Jansen, T.C. et al (2010) “Early lactate guided therapy in ICU patients: a multicenter, open-label, randomized controlled trial” Am J Respir Crit Care Med; 182:752-761
- goal = to see whether targeted resuscitation to decrease lactate improves outcome
- n = 348
- inclusion criteria: adults with lactate > 3.0mEq/L in ICU
- intervention: standard resuscitation vs standard resuscitation + lactate measurement -> goal to decrease lactate by 20% in 2 hours (resuscitated for 8 hours).
- primary end point: inhospital mortality
- secondary endpoints: ICU and 28 day mortality, resuscitation end points, APACHE II and SOFA, CRT, vasopressors, inotropes, MV, ICU and hospital stay. -> no significant difference in 28 day mortality -> significant difference in hazard ratio for in-hospital mortality (P = 0.006) -> decreased ICU mortality (P = 0.037)
- weird stuff: -> if lactate did not decrease a vasodilator was started
Abramson, D et al (1993) “Lactate clearance and survival following injury” Journal of Trauma 35(4):584-8
- n = 76
- single centre
- prospective study
- multiple trauma patients admitted from ICU/OR
- lactate and oxygen transport levels recorded at 8, 16, 24, 36 and 48 hours
- patients analysed in terms of: survival vs non-survival interms of…
(1) lactate clearance to normal (2) haemodynamic optimization (3) injury severity score (ISS) (4) ICU LOS (5) admission BP
-> no differences in CI, DO2, VO2 or ISS -> those whose lactates normalized within 24 hours survived -> if lactate normalised within 24-48 hours: survival = 75% -> if lactate did not clear until 48 hours: survival = 13% -> conclusion = time taken to normalize serum lactate levels is important prognosticator in severely injured patients
Chris is an Intensivist and ECMO specialist at the Alfred ICU in Melbourne. He is also the Innovation Lead for the Australian Centre for Health Innovation at Alfred Health, a Clinical Adjunct Associate Professor at Monash University, and the Chair of the Australian and New Zealand Intensive Care Society (ANZICS) Education Committee. He is a co-founder of the Australia and New Zealand Clinician Educator Network (ANZCEN) and is the Lead for the ANZCEN Clinician Educator Incubator programme. He is on the Board of Directors for the Intensive Care Foundation and is a First Part Examiner for the College of Intensive Care Medicine. He is an internationally recognised Clinician Educator with a passion for helping clinicians learn and for improving the clinical performance of individuals and collectives.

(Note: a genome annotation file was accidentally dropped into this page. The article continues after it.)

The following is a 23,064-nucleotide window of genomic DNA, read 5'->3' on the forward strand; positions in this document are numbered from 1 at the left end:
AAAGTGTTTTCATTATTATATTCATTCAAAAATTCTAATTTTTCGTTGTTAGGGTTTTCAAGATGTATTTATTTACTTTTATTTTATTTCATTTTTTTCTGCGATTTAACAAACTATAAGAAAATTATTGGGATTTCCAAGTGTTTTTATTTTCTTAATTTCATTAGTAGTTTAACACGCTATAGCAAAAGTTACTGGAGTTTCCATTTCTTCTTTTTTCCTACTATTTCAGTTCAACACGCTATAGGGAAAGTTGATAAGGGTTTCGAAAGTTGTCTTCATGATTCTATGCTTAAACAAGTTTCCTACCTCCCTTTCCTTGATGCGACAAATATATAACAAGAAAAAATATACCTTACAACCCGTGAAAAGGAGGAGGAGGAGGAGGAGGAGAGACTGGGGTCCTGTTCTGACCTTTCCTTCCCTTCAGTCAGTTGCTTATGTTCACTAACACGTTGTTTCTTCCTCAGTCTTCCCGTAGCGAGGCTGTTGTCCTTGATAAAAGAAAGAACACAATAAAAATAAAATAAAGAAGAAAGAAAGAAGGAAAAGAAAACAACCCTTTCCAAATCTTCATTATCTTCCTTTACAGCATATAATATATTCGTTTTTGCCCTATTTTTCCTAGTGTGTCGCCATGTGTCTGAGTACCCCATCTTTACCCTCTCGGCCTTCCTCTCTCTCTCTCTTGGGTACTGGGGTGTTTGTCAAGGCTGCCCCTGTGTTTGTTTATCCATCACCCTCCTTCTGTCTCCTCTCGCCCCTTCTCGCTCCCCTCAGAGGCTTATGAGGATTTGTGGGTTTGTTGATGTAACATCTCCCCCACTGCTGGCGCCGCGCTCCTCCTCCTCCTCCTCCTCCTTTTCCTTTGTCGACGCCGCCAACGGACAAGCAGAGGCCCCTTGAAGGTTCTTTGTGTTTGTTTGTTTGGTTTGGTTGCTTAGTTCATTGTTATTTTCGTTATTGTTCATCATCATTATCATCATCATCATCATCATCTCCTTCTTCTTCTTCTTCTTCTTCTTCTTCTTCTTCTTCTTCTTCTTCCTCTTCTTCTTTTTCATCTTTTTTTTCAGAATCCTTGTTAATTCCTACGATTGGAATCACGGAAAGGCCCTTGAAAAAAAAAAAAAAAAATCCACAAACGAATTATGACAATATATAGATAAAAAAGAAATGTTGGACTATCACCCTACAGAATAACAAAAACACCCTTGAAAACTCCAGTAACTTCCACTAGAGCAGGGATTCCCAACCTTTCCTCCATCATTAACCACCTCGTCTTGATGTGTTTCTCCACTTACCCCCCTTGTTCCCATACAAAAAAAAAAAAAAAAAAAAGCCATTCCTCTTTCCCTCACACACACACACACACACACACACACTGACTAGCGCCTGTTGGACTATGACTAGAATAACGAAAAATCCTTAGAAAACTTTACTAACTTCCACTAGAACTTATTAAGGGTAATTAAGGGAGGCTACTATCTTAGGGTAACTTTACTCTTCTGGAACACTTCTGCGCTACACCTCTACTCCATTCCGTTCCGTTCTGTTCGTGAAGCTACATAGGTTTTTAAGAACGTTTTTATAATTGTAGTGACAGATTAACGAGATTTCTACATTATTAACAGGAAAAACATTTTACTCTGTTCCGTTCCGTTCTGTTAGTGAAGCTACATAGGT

After finishing his medical degree at the University of Auckland, he continued post-graduate training in New Zealand as well as Australia’s Northern Territory, Perth and Melbourne. He has completed fellowship training in both intensive care medicine and emergency medicine, as well as post-graduate training in biochemistry, clinical toxicology, clinical epidemiology, and health professional education.
He is actively involved in in using translational simulation to improve patient care and the design of processes and systems at Alfred Health. He coordinates the Alfred ICU’s education and simulation programmes and runs the unit’s education website, INTENSIVE. He created the ‘Critically Ill Airway’ course and teaches on numerous courses around the world. He is one of the founders of the FOAM movement (Free Open-Access Medical education) and is co-creator of LITFL.com, the RAGE podcast, the Resuscitology course, and the SMACC conference.
His one great achievement is being the father of two amazing children.
On Twitter, he is @precordialthump.